February’s Big Picture
The Prince and the Dressmaker
written and illustrated by Jen Wang
It’s Prince Sebastian of Belgium’s sixteenth birthday, and in collusion with his royal parents to parade eligible ladies for his inspection, Aunt Clementine is hosting a ball at her Parisian mansion. Lady Sophia Rohan is dragged by her mother to downscale Retouches Couture, where seamstress Frances is assigned the task of making her a suitable gown for a ball Sophia clearly does not want to attend. With her mother out of earshot, Sophia instructs Frances to “make me look like the devil’s wench.” Frances takes her at her word, and Lady Sophia’s corset, boa, and sheer-skirted ensemble catches Prince Sebastian’s eye. It’s not Sophia he wants, though; it’s her style. He’s tired of secretly trying on his mother’s clothes, and he longs for dresses of his own and a chance to visit the cabarets looking like the girl he dreams of being. Just as Frances’ employer is in the middle of firing her for bringing scandal to his establishment, Sebastian’s manservant arrives to hire her as the prince’s personal seamstress. And so begins the truer-than-true friendship between two teens who affirm and nurture the best in each other, and a graphic novel that puts beating hearts into the stock characters from “once upon a time.”
Prince and dressmaker share a love for the dramatic (no surprise, given the prince’s enthusiasm for Lady Sophia’s threads), and Frances turns her new client into the disguised toast of the town with costumes inspired by fruit jam, military uniform, bird feathers, and floral tattoos. Sebastian trusts Frances with his private hopes and fears, and he does all he can to advance Frances’ career; Frances sees the strength and goodness that manifests in Sebastian when he’s in his comfort zone and designs male and female attire to make him shine. What kind of fairy tale would this be, though, without external conflict? Sebastian is expected to marry and he takes his obligations to family and nation seriously; Frances will never be free to pursue her couturier dreams if she’s forced to, as she says to him, “languish in your closet forever.” After a de rigueur dark interlude involving a flutter of social scandal and Sebastian’s short sojourn in a monastery, however, the tale comes to a giddily glorious climax with a drag runway show (cameo by Sebastian’s unconditionally loving father, the king himself ) and a Parisian populace wild to embrace both their crown prince and the newest fashions endorsed by couturier and court.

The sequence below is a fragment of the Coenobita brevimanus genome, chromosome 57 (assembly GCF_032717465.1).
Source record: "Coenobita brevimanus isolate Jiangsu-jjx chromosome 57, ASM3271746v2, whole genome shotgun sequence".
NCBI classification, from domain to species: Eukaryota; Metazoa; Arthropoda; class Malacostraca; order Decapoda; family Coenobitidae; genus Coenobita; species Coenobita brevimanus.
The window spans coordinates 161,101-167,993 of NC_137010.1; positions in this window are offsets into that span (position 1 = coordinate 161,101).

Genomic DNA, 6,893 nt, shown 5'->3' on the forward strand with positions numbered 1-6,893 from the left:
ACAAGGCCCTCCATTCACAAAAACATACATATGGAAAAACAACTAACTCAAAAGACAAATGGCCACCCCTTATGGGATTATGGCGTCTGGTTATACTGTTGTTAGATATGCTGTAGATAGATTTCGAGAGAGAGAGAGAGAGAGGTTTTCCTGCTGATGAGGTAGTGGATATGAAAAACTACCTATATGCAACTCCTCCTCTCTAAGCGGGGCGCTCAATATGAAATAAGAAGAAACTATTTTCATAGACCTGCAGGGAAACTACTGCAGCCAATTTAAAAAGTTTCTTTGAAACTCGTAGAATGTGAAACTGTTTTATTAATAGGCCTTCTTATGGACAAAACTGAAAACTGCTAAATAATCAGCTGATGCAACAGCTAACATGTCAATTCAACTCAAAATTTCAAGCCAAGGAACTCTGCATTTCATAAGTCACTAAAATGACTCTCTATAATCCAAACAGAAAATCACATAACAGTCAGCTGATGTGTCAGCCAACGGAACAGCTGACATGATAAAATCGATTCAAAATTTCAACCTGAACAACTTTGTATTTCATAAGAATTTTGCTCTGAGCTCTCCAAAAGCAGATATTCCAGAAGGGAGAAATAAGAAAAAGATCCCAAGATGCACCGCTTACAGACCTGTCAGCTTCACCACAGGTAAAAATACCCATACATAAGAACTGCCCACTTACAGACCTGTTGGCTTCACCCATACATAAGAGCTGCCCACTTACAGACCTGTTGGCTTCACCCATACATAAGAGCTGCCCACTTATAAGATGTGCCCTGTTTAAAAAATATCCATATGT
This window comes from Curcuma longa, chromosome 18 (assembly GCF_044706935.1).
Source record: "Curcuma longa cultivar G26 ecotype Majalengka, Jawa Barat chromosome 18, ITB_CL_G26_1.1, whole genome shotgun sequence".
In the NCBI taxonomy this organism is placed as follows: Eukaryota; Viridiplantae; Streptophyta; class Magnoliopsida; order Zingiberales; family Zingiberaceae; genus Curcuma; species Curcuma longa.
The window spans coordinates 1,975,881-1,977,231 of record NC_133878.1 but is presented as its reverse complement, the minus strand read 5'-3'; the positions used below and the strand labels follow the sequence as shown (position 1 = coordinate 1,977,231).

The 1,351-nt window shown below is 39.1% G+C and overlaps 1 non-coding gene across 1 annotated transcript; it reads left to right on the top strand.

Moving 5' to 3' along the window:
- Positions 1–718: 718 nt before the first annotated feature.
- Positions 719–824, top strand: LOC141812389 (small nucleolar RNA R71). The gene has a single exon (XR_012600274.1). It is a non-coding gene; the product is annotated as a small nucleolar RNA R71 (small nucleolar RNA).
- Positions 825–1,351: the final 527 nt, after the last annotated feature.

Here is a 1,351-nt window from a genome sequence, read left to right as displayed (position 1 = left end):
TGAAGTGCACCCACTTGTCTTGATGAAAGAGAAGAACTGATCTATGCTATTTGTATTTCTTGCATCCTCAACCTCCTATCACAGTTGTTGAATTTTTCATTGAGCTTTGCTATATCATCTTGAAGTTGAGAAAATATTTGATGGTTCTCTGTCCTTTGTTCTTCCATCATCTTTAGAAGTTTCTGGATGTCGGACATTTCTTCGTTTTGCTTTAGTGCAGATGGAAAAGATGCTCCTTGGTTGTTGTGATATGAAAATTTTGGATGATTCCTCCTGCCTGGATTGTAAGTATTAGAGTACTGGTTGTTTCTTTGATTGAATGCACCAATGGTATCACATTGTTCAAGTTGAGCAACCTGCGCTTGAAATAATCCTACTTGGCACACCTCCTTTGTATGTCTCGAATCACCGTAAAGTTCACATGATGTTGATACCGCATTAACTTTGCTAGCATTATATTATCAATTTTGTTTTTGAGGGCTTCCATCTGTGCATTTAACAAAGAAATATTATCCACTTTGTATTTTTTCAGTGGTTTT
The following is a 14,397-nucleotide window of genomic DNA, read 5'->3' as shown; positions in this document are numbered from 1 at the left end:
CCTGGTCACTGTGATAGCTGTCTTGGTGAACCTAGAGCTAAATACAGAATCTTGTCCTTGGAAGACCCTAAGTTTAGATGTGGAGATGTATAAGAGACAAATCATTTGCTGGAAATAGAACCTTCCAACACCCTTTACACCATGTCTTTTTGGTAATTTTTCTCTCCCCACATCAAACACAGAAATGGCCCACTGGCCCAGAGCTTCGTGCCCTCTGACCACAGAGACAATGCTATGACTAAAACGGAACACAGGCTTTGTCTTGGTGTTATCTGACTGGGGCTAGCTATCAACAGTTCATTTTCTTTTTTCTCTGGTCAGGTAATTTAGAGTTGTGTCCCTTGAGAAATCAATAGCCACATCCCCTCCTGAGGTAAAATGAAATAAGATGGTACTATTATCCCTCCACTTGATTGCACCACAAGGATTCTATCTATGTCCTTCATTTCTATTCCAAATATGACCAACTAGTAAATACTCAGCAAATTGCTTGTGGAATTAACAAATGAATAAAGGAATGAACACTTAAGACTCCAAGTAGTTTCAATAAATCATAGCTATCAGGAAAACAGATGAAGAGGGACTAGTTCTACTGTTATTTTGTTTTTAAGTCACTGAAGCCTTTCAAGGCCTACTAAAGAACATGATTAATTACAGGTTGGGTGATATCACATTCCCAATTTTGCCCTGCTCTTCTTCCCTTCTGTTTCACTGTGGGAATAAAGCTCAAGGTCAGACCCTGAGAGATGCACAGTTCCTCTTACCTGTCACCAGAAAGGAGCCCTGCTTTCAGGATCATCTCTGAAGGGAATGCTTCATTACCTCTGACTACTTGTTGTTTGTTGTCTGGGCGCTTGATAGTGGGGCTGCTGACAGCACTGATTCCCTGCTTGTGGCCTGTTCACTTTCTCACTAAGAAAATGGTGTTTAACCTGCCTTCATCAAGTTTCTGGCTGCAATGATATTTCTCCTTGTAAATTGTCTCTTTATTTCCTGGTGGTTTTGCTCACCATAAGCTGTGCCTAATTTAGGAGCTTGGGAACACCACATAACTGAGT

Very, very pink cover art, doe-eyed protagonists, and wardrobes of gowns suitable for cosplay fairly shriek “Disney!”, but in Wang’s capable hands, those attributes are neither pandering nor damning. She respects the power of fairy tale tropes and she understands the alluring glamor of the animated romances with which many of her readers grew up (and may even be willing to admit they still adore). For kids who never found a Disney princess costume to fit—literally or figuratively—Wang offers a second chance to claim a fairy tale of one’s own. Readers new, or resistant, to graphic novels will also discover magic here in Wang’s visual storytelling—the shy prince as a shadow among the heavy curtains as he peeks into the ball; the stacked, static frames that suggest the slow passage of time as Sebastian worries about his stricken father’s health; the tenderness of the almost-kiss as Frances and Sebastian explore the boundaries of identity and passion; expressive eyes that fade or even disappear at moments of self-doubt. Ultimately, readers of all stripes will simply delight in soul-satisfying reassurance that “And they married” need not be a precondition to “They lived happily ever after.”
Elizabeth Bush, Reviewer